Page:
Percentage of Establishments by Type in Bonner County, Idaho, 2000–2013
Source: http://www.youreconomy.org/, which uses the National Establishment Times Series (NETS).
Bonner County has an unusually strong, resilient, and steady economy for a community of its size and distance from large markets. Most remote communities in the West are heavily dependent on tourism or natural resources which, while they can be profitable and sustaining, are prone to volatility.
However, Bonner County, in addition to its strong tourism and timber sectors, also has significant employment and strong momentum in manufacturing, health care, aerospace, and advanced industries. These sectors are bolstered by a culture of entrepreneurship and residents’ commitment to remaining in the area, which has led to many spinoff businesses. Tourism has been an excellent marketing tool for the community, rather than its only economic option.
Bonner County’s diverse economy is more like the larger, connected communities like Redmond and Ashland, Oregon than a more rural, isolated community like McCall, Idaho.
During the past several decades, Bonner County’s economy has been resilient. As the forest product sector declined, new manufacturing such as aerospace expanded. Although Bonner County’s economy suffered during the most recent recession, it suffered less and recovered more quickly than many of its peers. Continuing this resilience depends on the area’s ability to maintain its diverse economic base and build on its existing strengths.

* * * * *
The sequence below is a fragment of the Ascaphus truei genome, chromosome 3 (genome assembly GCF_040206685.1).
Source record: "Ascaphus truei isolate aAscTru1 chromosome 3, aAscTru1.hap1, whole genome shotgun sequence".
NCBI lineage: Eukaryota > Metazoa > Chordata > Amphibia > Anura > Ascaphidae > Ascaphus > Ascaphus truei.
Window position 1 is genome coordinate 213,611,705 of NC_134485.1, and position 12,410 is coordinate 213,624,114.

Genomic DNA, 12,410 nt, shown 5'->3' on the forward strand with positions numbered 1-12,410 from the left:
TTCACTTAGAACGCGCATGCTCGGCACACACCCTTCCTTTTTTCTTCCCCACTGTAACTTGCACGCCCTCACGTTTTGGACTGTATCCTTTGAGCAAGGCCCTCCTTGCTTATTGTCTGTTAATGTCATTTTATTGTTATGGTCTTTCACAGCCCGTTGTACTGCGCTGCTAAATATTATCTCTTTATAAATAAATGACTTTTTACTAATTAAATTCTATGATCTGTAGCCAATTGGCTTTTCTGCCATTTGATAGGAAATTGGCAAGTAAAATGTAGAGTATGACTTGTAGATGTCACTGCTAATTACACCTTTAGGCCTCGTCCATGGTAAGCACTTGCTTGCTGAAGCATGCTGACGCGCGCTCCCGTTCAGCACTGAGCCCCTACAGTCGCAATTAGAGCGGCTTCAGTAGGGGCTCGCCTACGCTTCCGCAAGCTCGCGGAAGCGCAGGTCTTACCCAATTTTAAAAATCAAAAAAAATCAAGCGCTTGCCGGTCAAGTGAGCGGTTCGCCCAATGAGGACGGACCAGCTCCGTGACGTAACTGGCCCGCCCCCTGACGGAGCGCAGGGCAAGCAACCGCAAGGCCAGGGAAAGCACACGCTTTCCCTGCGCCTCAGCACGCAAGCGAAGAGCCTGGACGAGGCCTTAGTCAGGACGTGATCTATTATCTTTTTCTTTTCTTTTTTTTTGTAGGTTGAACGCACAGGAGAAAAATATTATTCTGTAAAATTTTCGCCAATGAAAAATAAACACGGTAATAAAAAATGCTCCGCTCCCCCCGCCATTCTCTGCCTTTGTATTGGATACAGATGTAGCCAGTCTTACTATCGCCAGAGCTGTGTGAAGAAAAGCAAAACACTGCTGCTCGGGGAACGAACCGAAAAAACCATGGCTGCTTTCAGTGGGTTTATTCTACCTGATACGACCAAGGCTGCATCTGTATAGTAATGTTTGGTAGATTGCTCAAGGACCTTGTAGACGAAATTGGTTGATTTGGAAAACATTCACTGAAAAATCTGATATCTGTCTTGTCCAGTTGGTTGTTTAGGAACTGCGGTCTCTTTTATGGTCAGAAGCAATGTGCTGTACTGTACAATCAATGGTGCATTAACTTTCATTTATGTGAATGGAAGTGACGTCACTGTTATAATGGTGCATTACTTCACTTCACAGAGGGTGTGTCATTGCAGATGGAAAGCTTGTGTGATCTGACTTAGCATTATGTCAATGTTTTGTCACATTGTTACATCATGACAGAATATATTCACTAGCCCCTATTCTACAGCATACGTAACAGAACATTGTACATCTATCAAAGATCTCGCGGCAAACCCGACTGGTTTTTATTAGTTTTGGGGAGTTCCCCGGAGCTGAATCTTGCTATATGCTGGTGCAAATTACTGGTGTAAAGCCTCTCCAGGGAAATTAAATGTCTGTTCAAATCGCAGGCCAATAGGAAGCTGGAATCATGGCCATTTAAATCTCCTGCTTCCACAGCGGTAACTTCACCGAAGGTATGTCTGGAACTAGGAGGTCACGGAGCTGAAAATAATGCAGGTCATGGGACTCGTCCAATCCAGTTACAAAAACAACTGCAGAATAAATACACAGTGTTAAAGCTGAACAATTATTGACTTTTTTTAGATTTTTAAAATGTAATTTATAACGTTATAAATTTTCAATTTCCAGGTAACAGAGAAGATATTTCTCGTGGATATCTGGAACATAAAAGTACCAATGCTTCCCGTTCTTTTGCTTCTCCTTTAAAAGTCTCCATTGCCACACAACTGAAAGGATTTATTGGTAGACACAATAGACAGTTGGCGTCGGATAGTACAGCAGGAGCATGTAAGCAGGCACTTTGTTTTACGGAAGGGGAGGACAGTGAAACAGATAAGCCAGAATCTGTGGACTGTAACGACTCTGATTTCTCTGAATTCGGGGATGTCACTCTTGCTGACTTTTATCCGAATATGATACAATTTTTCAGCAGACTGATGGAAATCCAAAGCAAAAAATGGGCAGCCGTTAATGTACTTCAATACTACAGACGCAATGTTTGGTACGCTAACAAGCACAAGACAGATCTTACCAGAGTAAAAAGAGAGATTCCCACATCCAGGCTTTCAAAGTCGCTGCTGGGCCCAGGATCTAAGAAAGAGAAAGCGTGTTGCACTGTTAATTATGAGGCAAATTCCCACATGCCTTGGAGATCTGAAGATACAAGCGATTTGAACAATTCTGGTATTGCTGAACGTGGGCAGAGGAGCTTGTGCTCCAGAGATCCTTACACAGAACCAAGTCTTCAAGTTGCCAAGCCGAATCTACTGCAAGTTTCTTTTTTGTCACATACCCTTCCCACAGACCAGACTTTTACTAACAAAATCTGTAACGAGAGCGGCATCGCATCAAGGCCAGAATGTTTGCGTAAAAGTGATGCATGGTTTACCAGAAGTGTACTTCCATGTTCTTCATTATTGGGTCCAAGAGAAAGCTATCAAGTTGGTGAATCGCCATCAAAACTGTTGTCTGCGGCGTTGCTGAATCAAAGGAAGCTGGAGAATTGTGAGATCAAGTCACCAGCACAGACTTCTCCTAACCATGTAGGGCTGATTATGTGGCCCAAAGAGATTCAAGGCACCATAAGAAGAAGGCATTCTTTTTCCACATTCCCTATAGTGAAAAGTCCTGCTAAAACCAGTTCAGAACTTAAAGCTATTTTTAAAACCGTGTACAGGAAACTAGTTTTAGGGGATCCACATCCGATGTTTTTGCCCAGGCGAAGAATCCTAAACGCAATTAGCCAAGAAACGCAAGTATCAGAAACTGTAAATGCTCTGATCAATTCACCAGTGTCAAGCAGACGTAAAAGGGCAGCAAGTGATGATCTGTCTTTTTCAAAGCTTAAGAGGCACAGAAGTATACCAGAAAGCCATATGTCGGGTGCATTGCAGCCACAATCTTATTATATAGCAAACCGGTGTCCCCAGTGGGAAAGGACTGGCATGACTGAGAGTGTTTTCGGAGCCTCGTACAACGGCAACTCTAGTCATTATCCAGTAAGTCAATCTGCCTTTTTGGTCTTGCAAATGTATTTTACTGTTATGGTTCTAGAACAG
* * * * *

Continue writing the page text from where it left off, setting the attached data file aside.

From a business-owner’s perspective, Bonner County’s main advantages are its existing breadth of businesses and capacity for innovation in manufacturing, aerospace, software design; its relatively low cost of living and cost of commercial real estate compared to urban markets, improving local business’ competitiveness with businesses in urban centers; and its quality of life and natural amenities, which make it easier to recruit new businesses and employees.
The county’s advantages in cost of living and “livability” depend on its ability to rein in rising housing and commercial real estate costs. Other communities have had some successes using an assortment of zoning policies, incentives, and public-private partnerships.
Bonner County’s primary disadvantages as a business owner are its distance to larger markets, low Internet speeds, and relatively low educational attainment of its workforce. Peer communities in this analysis are addressing similar challenges by improving broadband access across the community and improving the pipeline for technical education to supply target industries with skilled employees.
Communities in Bonner County, Idaho
The LOR Foundation, whose goal is to enhance livability in the Intermountain West, provided funding for this research to help communities better understand the potential local impacts of trails and to make informed choices about investing in this infrastructure.